Integration of immune status, genetics, and environment in Peromyscus maniculatus gracilis

TitleIntegration of immune status, genetics, and environment in Peromyscus maniculatus gracilis
Publication TypeThesis
Year of Publication2010
AuthorsLalor J
AdvisorLow BS, Myers P, Foufopoulos J
Academic DepartmentSchool of Natural Resources and Environment
DegreeMaster's of Science
Number of Pages85 pp.
UniversityUniversity of Michigan
CityAnn Arbor, MI
Thesis TypeMaster's Thesis
KeywordsPEROMYSCUS
Abstract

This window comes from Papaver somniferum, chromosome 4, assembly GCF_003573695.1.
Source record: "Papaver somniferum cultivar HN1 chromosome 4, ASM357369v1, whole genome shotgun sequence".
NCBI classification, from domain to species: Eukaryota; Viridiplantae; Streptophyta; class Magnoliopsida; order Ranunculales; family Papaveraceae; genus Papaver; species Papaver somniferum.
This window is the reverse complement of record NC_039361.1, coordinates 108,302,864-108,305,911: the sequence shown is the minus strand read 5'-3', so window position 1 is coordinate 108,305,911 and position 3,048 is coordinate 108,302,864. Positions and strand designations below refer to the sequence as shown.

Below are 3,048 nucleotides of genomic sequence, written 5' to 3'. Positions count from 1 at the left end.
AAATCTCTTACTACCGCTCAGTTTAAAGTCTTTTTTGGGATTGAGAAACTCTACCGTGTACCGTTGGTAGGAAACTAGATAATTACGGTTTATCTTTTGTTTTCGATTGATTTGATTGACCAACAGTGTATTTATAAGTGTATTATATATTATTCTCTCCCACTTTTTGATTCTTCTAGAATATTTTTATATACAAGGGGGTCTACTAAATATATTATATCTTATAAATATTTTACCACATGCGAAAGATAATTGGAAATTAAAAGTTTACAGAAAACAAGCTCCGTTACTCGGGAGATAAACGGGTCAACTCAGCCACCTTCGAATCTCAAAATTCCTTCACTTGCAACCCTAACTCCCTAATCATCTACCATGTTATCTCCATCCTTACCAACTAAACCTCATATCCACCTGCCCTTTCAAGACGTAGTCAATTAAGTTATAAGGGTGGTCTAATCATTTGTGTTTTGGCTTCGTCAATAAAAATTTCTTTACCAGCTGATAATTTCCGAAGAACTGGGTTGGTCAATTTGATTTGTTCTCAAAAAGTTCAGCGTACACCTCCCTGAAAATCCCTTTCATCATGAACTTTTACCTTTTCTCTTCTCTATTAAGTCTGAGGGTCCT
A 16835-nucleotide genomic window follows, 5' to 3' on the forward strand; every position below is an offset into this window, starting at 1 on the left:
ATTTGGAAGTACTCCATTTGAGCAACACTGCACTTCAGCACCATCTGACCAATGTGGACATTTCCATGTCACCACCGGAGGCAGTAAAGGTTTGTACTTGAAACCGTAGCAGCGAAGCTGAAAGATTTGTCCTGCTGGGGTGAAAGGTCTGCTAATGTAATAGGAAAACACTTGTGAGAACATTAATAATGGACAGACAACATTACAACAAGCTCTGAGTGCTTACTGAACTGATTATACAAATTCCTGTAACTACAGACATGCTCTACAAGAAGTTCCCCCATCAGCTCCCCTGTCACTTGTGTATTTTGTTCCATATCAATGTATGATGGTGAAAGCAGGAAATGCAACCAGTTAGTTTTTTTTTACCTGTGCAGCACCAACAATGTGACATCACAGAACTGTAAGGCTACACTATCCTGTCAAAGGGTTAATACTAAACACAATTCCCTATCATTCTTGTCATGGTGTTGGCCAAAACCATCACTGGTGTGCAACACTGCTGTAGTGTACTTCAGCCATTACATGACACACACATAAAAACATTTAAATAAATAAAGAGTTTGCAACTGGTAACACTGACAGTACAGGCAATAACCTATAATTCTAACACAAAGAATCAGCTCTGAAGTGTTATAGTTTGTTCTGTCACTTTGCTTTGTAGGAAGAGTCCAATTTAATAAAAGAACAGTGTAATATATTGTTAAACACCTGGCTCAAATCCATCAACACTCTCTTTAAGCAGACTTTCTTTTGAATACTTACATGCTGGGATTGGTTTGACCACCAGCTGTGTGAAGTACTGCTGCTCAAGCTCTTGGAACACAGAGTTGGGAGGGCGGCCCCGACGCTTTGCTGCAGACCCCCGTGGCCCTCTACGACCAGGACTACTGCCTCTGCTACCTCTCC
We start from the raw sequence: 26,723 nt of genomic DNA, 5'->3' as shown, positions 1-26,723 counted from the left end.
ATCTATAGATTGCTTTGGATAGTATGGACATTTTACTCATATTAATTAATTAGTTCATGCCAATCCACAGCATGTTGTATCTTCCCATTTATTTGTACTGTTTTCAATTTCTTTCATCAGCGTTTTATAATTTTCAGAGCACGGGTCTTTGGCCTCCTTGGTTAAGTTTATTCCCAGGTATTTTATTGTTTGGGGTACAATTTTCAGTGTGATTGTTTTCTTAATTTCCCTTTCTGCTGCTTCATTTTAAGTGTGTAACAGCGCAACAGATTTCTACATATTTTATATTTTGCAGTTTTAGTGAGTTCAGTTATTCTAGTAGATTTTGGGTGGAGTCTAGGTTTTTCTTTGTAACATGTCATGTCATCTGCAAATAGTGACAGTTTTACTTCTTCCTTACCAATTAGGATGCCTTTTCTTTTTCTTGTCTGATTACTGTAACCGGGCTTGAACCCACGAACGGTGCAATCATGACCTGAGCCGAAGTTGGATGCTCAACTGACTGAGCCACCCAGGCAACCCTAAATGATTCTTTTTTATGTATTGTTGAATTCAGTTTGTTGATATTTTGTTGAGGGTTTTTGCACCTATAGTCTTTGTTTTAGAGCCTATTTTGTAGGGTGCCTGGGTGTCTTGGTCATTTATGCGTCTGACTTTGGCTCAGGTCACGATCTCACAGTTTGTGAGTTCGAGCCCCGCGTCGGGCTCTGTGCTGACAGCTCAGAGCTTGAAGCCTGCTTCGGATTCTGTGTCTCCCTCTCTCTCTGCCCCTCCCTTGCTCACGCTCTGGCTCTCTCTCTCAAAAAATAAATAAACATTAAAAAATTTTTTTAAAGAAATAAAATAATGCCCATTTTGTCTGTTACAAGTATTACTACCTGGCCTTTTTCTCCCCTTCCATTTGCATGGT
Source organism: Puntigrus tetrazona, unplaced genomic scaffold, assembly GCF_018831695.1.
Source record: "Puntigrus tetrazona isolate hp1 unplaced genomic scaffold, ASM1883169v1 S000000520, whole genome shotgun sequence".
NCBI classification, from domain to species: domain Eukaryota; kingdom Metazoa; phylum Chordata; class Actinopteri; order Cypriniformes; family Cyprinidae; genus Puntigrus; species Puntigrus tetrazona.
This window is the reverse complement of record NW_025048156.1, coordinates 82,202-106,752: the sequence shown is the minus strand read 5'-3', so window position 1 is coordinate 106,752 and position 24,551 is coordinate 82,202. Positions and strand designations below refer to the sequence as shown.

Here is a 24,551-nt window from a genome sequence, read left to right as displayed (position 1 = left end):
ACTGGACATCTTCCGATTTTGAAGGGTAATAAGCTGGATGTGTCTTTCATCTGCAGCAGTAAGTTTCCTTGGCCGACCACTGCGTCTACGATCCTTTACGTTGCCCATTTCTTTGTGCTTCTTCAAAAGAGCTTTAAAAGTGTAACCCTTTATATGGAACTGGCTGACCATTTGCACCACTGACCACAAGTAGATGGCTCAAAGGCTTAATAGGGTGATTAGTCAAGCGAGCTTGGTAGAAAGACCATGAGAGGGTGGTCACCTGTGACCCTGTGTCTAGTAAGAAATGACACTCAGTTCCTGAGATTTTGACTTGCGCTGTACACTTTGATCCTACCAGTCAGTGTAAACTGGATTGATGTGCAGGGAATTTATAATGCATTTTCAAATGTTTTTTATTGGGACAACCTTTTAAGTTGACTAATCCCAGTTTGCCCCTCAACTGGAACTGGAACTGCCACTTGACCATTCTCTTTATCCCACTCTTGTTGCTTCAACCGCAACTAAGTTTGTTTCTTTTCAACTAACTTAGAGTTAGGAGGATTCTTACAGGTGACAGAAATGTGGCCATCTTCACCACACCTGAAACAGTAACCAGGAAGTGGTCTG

Small, isolated populations often experience reduced genetic diversity; the reason why some do and some do not exhibit increased disease susceptibility has been much debated. Comprehension of these patterns is vital to informing management programs of wild and captive populations. In order to add to this understanding, I assessed the immune strength of inbred deer mice in Lake Michigan directly through antigen (PHA) challenge and indirectly through measurement of parasite loads and leukocyte counts. Populations of deer mice on three islands, with areas of 2300, 3600 and 4600 acres respectively, were trapped during July 2009. Immune response, assessed as a 6 hour reaction to PHA injection, was measured on each mouse; blood and fecal samples were collected as well. Immunocompetence was assessed through total leukocyte counts, neutrophil: lymphocyte ratios, fecal oocyte counts and hematozoan prevalence. Genetic analysis was conducted with 5 microsatellite markers. Observed heterozygosity and heterozygosity by locus were used as measures of homozygosity and inbreeding, respectively. I investigated the relationship between diversity, infection and immune status through a series of t-tests, ANOVAs and linear models. I found that parasite species richness and prevalence of endoparasitic but not hematozoan infection, generally decreased with island size. Smaller islands had higher levels of homozygosity and inbreeding. More homozygous individuals tended to be infected in all populations but there was no association with inbreeding. Relationships between stress level, inbreeding and intensity of infection were specific to each island population. Inbreeding was positively correlated with immune response but genotypes and environmental pressures drove how that relationship was exhibited. The results of my study emphasize the importance for management programs to understand the full ecological context of a population in order to forecast how introducing novel experiences will impact them.